February 18, 2013

Badge of History

The Historical Society recently received a medallion depicting a four-horse coach running past a building, with the letters “NL” visible on a hanging sign. The coach is not exactly a Concord Coach, nor does the building look quite like any in town, so what is this artifact?

The sesquicentennial celebration, marking 150 years since New London’s incorporation, took place over three days, August 2–4, 1929, preempting Hospital Days that year. Scheduled events included three performances of an outdoor historical pageant (professionally written and produced, with 500 participants and 20 yoke of oxen), the dedication of four historical site markers (Colby homestead and sites of the first dwelling, schoolhouse, and meetinghouse), a golf tournament, baseball game, band concert, and a church service.

For an event logo, the stage coach was chosen as symbolic of the town’s development, and, in episode five, the pageant recreated a scene in which Colby Hill school students were excused from class to watch the first stage coach travel down Main Street in 1831. Future Governor Anthony Colby was credited with the securing the New London stop on the Lowell (MA) to Hanover (NH) route.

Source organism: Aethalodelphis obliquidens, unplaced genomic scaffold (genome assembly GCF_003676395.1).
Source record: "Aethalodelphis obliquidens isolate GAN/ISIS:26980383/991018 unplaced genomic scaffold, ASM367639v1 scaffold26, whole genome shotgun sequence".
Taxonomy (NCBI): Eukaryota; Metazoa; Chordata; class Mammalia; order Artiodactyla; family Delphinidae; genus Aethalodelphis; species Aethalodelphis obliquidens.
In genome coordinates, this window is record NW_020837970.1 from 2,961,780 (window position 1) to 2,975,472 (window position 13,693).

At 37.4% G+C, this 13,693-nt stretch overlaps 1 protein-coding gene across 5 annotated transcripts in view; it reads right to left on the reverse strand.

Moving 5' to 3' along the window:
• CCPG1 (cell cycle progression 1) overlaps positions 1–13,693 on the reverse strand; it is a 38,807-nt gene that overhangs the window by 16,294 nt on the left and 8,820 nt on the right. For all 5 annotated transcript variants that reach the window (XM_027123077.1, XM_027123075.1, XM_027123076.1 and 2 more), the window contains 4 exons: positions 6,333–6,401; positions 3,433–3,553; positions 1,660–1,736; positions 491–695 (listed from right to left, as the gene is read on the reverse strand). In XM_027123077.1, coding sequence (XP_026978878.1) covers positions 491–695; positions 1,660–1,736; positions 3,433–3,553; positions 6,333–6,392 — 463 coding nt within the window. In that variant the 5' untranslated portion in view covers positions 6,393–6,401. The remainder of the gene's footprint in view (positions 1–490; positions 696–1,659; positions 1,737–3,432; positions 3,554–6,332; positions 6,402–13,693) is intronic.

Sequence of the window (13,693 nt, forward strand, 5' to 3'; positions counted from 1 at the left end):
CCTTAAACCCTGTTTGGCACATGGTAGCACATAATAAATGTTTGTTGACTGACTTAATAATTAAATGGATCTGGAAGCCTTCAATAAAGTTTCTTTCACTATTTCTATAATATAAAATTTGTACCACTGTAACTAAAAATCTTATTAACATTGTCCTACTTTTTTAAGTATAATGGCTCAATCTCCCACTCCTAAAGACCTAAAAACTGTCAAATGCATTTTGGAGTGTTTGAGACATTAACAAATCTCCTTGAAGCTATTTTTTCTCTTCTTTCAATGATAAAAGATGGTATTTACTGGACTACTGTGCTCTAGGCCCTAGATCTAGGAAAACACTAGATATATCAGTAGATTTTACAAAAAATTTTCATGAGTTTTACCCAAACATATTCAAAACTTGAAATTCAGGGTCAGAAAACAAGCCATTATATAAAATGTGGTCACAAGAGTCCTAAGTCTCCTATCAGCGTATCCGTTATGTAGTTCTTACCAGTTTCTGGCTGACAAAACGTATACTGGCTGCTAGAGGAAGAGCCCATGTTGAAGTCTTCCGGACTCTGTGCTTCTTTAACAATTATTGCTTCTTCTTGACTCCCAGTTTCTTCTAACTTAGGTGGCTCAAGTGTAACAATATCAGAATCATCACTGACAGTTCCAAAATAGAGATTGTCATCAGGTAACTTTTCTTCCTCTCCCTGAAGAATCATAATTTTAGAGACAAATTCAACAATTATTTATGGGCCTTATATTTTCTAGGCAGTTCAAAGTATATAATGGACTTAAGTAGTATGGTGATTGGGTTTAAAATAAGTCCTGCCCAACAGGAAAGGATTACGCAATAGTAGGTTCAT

In 1929 the elected organizing committee of Emma Colby, Charles Shepard, and Stanley Spiller oversaw the work of 28 subcommittees. Taxpayers had appropriated $2,500 for the celebration, and of this amount, $575 was paid to the Whitehead & Hoag Co. of Newark, New Jersey, to furnish “badges” — cast medallions with ribbons and attached pins. The sale of badges, along with programs, postcards, and reserved-seat pageant tickets, raised over $4,000 to help meet expenses for the three-day observance.

So this coach-themed medallion played a fundraising role in one of the most ambitious historical celebrations the town has ever undertaken. You can learn more about New London’s sesquicentennial and read the pageant’s script in J. Duane Squires’ book, Mirror to America: A History of New London New Hampshire, 1900–1950.